Movements – Tim Craig

Mozart died at 35 and thus never came to know the indignities of an old man’s bladder.

If he had, he would, Colm thought, have made his Symphony no.41 shorter, or — at least – perhaps made the second movement a little less ‘adagio’.

He twisted in the plush seat in an attempt to shift the excruciating pressure from one side of his abdomen to the other.

Were his wife still alive she would be hissing at him right now from the adjacent seat, admonishing him for ‘not going before it started’ and – especially – for the pre-concert beer to which he had treated himself in the foyer.

The simple truth was, he didn’t really enjoy classical music: he never had. He’d only ever come to these dirges to keep her company, and now she was gone it was an automatic habit which persisted in the way hair and fingernails are said to continue growing post mortem.

The pain now was unbearable. He knew he couldn’t hold on. The violins and the cellos were joined bv the bassoons and the brass. A stretto between the high and low strings leading inevitably to the coda’s five-part invertible counterpoint. He squeezed his thighs together. But there was no stopping the contrapuntal climax when it came: a tidal wave that crashed over the auditorium and burst out through the doors of the concert hall, gushing down the steps and into the surrounding streets, sending the French horns clanging into lampposts and the strings skittering down the gutters, whining like drowning cats.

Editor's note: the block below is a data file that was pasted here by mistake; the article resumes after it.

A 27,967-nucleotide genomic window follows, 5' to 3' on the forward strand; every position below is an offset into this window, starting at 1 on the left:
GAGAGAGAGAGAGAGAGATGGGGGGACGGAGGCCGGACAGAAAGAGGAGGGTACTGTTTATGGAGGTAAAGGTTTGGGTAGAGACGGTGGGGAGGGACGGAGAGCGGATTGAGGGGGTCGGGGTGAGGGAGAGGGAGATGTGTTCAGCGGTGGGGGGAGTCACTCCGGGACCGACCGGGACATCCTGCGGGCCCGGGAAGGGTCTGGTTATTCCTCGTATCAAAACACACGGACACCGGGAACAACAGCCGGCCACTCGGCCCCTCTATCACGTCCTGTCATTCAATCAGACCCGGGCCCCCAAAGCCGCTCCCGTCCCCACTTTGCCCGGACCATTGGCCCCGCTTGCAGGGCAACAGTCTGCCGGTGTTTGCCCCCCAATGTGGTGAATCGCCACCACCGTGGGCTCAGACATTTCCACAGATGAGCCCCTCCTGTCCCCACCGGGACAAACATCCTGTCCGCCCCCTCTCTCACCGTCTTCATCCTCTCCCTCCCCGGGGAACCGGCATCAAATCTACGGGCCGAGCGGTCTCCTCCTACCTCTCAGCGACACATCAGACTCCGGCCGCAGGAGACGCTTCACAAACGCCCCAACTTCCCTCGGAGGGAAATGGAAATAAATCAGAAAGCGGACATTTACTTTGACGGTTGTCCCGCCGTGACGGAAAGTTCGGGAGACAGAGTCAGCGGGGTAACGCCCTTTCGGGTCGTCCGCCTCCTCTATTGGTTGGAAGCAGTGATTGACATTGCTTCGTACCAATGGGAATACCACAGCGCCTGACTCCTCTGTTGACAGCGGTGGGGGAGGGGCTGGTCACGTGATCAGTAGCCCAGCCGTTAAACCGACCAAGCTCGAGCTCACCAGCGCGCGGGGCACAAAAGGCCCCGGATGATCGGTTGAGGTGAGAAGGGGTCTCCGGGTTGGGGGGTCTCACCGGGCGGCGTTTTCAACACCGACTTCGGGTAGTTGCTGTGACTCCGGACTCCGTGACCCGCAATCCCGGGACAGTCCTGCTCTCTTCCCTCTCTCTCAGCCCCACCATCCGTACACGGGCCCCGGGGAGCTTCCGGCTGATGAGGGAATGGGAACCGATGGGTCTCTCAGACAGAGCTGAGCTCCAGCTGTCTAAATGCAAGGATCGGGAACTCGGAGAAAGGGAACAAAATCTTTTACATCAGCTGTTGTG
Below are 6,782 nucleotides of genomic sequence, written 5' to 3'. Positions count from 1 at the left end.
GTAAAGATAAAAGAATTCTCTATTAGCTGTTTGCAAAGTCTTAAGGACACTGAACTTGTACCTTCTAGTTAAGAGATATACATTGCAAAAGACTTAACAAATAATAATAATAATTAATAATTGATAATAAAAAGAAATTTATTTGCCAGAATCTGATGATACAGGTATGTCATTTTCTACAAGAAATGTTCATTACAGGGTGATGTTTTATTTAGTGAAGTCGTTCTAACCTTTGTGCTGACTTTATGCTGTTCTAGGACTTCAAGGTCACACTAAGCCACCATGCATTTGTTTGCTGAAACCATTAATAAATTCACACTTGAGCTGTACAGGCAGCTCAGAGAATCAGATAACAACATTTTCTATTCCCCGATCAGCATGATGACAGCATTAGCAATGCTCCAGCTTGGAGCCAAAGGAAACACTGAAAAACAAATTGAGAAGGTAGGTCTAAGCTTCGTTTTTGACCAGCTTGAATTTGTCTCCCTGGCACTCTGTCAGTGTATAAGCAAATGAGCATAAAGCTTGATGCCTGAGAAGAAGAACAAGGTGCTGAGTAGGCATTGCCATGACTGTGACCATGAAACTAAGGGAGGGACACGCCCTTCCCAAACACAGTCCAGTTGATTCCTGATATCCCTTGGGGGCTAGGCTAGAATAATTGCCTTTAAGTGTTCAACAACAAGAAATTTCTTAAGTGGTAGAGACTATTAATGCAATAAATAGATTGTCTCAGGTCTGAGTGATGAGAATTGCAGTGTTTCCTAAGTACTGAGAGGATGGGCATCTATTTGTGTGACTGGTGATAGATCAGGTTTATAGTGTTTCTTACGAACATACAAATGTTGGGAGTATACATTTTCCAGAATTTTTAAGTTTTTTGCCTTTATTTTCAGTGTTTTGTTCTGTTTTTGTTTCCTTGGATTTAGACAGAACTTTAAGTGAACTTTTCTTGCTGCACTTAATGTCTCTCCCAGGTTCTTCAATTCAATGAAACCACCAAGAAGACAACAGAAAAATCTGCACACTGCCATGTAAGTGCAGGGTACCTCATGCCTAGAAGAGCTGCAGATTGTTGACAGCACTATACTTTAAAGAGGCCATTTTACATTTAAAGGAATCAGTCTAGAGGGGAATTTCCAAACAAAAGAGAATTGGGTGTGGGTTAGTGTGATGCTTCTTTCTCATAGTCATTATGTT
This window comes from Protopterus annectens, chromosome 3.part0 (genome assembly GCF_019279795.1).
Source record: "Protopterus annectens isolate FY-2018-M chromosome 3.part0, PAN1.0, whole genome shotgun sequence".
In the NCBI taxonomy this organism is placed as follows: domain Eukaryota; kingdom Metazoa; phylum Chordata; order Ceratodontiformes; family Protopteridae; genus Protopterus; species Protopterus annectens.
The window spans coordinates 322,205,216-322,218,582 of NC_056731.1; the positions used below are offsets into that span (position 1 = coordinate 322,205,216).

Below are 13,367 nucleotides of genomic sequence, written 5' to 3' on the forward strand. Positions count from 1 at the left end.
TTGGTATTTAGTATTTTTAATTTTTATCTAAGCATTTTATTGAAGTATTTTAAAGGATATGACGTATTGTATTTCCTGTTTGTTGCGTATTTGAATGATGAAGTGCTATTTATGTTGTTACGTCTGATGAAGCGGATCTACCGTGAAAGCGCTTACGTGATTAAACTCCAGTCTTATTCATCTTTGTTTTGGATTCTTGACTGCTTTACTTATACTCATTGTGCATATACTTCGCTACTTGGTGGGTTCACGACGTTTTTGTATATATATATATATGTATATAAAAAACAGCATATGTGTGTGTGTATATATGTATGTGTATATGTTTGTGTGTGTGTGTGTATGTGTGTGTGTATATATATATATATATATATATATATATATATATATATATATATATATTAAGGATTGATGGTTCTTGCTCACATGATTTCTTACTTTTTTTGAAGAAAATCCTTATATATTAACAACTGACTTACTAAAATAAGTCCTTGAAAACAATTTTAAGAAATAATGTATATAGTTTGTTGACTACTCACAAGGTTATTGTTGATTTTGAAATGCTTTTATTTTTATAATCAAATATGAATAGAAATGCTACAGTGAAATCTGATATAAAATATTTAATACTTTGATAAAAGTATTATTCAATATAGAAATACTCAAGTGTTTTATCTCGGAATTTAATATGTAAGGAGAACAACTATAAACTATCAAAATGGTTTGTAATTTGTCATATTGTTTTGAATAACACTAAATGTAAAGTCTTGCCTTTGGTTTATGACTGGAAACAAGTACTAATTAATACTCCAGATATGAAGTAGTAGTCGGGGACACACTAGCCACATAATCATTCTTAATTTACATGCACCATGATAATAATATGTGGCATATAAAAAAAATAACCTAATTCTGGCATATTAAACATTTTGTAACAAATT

The conductor raised his arms. There was a fleeting silence – a glitch – before the audience stood as one to acclaim the orchestra. All except Colm, who remained seated and who — in his spreading humiliation — wished himself not just miles away, but years.

Originally from Manchester, Tim Craig now lives in London. A winner of the Bridport Prize for Flash Fiction, he has also placed third — and been commended — in the Bath Flash Fiction Award. His teeny-tiny stories have appeared in the Best Microfiction Anthology 2019 (ed Dan Chaon), the New Flash Fiction Review and in the BIFFY50.

Image via Pixabay

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